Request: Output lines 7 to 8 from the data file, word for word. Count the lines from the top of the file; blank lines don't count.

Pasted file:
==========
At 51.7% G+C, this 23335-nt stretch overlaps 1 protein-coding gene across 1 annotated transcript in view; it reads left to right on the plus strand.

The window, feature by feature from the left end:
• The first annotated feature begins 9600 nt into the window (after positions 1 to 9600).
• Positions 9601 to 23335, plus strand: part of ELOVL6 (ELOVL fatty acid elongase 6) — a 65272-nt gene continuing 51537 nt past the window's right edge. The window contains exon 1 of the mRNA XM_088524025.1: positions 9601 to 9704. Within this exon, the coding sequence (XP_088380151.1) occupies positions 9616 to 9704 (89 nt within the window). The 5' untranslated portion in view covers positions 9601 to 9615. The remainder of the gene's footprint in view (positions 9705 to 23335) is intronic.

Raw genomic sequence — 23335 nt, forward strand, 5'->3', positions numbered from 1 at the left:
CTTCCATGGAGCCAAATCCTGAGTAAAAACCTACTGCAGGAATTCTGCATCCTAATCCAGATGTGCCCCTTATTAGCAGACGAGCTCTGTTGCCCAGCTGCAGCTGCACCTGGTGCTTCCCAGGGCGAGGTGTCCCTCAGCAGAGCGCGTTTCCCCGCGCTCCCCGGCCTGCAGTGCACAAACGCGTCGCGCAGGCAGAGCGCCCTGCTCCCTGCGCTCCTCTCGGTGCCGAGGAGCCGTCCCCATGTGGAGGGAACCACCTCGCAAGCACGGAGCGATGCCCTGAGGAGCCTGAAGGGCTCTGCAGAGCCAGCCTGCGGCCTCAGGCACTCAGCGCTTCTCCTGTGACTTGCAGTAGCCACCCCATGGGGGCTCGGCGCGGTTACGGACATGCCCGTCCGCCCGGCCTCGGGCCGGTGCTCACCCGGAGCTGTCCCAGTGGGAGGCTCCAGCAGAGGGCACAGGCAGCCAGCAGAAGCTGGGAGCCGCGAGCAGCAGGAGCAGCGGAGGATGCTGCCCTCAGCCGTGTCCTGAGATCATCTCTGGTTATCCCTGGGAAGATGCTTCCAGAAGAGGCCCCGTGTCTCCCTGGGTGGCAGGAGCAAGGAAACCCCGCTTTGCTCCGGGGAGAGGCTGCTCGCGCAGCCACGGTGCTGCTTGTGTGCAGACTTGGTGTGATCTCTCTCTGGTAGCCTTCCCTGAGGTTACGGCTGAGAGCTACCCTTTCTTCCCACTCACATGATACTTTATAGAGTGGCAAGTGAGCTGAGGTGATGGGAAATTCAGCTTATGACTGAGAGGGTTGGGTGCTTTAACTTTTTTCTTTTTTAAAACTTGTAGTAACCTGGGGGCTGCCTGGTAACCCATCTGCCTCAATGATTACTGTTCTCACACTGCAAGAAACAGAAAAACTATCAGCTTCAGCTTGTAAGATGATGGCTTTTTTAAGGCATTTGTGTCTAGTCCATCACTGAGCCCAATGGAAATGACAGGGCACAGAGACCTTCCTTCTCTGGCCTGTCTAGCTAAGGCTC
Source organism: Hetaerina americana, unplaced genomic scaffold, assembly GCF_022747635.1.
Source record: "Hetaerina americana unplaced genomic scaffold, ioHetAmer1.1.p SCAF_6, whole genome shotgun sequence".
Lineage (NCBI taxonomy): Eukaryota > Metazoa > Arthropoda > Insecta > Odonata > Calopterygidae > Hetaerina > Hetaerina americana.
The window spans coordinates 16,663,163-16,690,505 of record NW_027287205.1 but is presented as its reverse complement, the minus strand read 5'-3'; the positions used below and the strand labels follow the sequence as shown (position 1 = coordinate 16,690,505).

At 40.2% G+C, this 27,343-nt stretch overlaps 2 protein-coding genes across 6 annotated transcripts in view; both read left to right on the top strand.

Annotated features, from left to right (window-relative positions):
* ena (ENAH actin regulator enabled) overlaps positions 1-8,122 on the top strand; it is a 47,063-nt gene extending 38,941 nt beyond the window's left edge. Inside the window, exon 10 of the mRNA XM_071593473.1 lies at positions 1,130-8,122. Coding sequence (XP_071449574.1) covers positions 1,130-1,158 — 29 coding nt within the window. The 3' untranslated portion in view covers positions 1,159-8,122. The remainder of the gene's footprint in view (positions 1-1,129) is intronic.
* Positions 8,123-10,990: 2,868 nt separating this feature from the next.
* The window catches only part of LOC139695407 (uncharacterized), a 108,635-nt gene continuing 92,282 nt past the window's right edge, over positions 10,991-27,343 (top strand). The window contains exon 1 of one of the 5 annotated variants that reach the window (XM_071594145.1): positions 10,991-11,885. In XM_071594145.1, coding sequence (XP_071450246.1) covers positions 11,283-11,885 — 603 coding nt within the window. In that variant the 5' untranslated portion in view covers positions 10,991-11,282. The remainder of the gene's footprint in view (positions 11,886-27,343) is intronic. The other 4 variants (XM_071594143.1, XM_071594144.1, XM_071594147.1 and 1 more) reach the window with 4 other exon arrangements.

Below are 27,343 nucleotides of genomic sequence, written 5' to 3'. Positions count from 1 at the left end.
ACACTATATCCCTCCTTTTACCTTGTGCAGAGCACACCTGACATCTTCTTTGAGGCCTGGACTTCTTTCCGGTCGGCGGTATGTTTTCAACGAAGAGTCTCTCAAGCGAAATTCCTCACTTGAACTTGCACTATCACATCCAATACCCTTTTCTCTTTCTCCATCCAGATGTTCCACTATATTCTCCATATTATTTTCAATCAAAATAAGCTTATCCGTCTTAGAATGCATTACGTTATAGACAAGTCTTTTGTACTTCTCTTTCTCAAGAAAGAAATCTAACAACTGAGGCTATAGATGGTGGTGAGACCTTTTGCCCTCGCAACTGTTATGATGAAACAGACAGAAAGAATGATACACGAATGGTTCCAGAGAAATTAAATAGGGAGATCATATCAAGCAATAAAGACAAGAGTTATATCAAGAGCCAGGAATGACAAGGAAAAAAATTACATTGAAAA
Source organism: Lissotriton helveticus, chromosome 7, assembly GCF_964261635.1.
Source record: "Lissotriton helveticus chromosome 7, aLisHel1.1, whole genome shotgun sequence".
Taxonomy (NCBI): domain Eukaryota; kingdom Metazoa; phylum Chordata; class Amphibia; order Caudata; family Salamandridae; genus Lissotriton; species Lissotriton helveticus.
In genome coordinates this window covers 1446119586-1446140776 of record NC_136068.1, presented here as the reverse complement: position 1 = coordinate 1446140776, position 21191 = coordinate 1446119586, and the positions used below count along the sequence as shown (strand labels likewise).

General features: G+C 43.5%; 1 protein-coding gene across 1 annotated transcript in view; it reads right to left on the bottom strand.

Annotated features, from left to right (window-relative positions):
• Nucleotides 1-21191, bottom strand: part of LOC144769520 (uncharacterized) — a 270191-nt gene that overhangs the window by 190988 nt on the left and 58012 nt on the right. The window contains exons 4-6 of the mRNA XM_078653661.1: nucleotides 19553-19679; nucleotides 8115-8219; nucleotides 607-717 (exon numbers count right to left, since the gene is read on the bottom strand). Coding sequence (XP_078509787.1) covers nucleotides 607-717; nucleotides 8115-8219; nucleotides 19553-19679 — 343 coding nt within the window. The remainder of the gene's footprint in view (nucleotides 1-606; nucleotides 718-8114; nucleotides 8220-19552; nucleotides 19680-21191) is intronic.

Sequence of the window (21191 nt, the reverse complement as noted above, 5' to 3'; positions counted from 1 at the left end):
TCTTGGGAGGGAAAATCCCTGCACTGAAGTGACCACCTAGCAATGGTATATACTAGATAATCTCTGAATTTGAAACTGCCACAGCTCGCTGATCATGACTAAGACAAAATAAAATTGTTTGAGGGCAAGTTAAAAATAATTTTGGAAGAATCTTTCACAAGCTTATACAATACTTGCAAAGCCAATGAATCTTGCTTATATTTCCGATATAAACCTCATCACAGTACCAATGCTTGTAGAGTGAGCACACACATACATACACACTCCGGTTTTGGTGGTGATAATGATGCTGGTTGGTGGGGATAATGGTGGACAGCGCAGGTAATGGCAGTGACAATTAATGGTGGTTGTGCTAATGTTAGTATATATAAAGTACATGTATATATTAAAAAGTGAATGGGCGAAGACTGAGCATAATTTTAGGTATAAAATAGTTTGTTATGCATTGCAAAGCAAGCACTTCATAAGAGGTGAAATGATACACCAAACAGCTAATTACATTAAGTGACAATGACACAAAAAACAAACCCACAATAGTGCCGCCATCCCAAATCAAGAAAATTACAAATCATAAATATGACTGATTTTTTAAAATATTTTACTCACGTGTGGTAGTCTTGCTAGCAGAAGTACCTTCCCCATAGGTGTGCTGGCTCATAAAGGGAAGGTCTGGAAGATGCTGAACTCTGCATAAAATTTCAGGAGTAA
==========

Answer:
Source organism: Hetaerina americana, unplaced genomic scaffold, assembly GCF_022747635.1.
Source record: "Hetaerina americana unplaced genomic scaffold, ioHetAmer1.1.p SCAF_6, whole genome shotgun sequence".